do:

	# ...
	
	class UnixTerminalDisplay
	  BLUE     = "\e[34m"
	  WHITE    = "\e[37m"
	  ON_BLACK = "\e[40m"
	  CLEAR    = "\e[0m"
	  
	  def initialize(simulator)
	    @simulator = simulator
	  end
	  
	  def clear
	    @clear ||= `clear`
	  end
	  
	  def display
	    print clear
	    puts @simulator.to_s.gsub(/\.+/, "#{BLUE  + ON_BLACK}\\&#{CLEAR}").
	                         gsub(/\*+/, "#{WHITE + ON_BLACK}\\&#{CLEAR}").
	                         gsub(/ +/,  "#{        ON_BLACK}\\&#{CLEAR}")
	  end
	end
	
	# ...

Here we just wrap a simulator with some search and replace logic.  The regexen
are used to wrap the icons in terminal escape codes to color them.  The code
also shells out to clear, or uses the cached result, to erase the terminal
before each round of drawing.

While that's easy to code, it's not portable or flashy.  Simulations look so
much better in graphical representations and as I mentioned before, solvers
produced those in a variety of ways.

My own solution to the graphics problem is another trick I learned from Mark
Jason Dominus.  Believe it or not, there are a few super trivial image formats
that you can hand roll in no time.  It pays to learn one of them, for situations
like this, when you just need some quick and dirty image output.  You can always
use a converter to get them into more popular image formats.  That's exactly how
I built the quiz movie.

There are a few versions of the PPM image format, but the one I used goes by the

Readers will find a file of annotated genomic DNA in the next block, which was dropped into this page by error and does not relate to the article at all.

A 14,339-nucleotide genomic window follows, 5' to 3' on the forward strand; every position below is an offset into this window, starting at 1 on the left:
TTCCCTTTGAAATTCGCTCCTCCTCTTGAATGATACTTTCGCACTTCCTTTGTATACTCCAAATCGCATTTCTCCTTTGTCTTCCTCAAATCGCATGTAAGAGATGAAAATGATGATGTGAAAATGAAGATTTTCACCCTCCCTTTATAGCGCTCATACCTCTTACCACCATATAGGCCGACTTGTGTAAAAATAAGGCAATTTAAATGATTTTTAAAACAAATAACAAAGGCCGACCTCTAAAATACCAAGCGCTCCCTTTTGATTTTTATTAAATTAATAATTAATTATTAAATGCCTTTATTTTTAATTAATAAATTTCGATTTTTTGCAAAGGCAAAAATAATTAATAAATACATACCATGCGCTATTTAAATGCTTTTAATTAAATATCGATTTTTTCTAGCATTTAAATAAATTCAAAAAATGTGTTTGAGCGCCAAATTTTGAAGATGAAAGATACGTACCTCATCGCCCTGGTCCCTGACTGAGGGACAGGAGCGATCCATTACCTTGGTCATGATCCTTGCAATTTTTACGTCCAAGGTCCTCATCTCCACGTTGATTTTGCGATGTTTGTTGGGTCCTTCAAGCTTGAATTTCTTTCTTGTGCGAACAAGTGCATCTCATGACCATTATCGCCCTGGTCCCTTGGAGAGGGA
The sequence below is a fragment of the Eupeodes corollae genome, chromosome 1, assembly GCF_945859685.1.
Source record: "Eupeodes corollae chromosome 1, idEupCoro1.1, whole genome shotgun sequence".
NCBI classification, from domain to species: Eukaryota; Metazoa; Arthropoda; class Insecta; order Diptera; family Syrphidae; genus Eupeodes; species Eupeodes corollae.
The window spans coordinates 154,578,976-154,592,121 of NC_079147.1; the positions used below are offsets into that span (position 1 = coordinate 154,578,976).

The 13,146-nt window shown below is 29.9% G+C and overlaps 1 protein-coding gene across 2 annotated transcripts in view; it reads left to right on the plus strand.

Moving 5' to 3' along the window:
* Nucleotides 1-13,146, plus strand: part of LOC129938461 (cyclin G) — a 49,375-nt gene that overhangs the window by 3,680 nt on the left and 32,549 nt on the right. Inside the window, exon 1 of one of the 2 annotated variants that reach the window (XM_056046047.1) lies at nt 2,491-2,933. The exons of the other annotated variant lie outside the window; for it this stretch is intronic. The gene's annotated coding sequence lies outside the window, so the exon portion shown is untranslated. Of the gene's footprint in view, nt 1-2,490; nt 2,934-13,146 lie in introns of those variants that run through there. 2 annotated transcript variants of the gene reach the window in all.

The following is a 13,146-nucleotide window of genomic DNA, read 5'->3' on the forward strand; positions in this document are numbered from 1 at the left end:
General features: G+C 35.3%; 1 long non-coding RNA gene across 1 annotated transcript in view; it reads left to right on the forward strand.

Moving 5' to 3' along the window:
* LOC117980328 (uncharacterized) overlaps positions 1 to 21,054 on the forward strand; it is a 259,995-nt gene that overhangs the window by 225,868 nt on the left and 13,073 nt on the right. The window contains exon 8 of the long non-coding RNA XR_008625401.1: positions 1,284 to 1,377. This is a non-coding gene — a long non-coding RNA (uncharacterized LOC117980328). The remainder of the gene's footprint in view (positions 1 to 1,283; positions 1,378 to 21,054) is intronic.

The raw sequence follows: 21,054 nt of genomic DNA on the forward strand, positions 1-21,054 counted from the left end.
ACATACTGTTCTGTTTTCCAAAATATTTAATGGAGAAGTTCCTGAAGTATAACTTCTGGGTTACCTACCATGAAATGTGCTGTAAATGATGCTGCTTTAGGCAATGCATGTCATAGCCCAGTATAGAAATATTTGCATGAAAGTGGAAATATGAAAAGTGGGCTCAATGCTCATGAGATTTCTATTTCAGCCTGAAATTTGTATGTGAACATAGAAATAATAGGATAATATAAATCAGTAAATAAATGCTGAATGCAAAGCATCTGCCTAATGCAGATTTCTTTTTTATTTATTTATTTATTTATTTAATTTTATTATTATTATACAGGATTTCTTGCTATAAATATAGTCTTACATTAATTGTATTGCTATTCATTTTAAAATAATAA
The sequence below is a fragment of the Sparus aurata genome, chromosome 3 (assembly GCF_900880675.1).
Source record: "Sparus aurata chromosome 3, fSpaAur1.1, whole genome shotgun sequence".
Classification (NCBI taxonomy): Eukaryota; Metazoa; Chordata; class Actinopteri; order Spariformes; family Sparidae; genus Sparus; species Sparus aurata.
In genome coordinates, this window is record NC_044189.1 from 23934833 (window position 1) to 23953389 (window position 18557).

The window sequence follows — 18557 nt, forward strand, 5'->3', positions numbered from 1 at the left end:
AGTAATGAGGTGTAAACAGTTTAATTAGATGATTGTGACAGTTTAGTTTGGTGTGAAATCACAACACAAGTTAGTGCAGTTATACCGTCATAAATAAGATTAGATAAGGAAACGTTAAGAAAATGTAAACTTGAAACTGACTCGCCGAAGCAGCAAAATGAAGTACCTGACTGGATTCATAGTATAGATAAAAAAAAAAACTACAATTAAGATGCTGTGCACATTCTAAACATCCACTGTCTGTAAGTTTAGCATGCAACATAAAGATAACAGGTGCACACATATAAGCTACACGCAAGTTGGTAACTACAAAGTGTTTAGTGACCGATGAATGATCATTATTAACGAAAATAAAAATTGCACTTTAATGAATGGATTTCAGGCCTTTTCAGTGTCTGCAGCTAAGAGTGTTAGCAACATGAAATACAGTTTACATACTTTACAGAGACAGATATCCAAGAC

following rules:

	1.  Start the image file with P6 on its own line.
	2.  The second line is the width in pixels, followed by the height in
	    pixels, followed by the color range (just use 255 for this) as a
	    space delimited list of integers.  For example, a 640 by 480 image
	    has a second line of: 640 480 255.
	3.  From that point on, the rest of data is binary.  Each pixel is
	    represented by three characters which represent the amount of red,
	    green, and blue coloring in that pixel.  The numeric byte value of
	    the character is the amount for the color it represents.

Watch how easy that is to code up:

	# ...
	
	class PPMImageDisplay
	  BLUE  = [0,   0,   255].pack("C*")
	  WHITE = [255, 255, 255].pack("C*")
	  BLACK = [0,   0,   0  ].pack("C*")
	  
	  def initialize(simulator, directory)
	    @simulator = simulator
	    @directory = directory
	    
	    Dir.mkdir directory unless File.exist? directory
	  end
	  
	  def display
	    File.open(file_name, "w") do |image|
	      image.puts "P6"
	      image.puts "#{@simulator.width} #{@simulator.height} 255"
	      @simulator.to_s.each_byte do |cell|
	        case cell.chr
	        when "." then image.print BLUE
	        when "*" then image.print WHITE
	        when " " then image.print BLACK
	        else          next
	        end
	      end
	    end
	  end
	  
	  private
	  
	  def file_name
	    File.join(@directory, "%04d.ppm" % @simulator.ticks)
	  end
	end
	
	# ...

The image implementation I just described in encapsulated in the display()
method.  The binary values are handled by constants at the top of the class.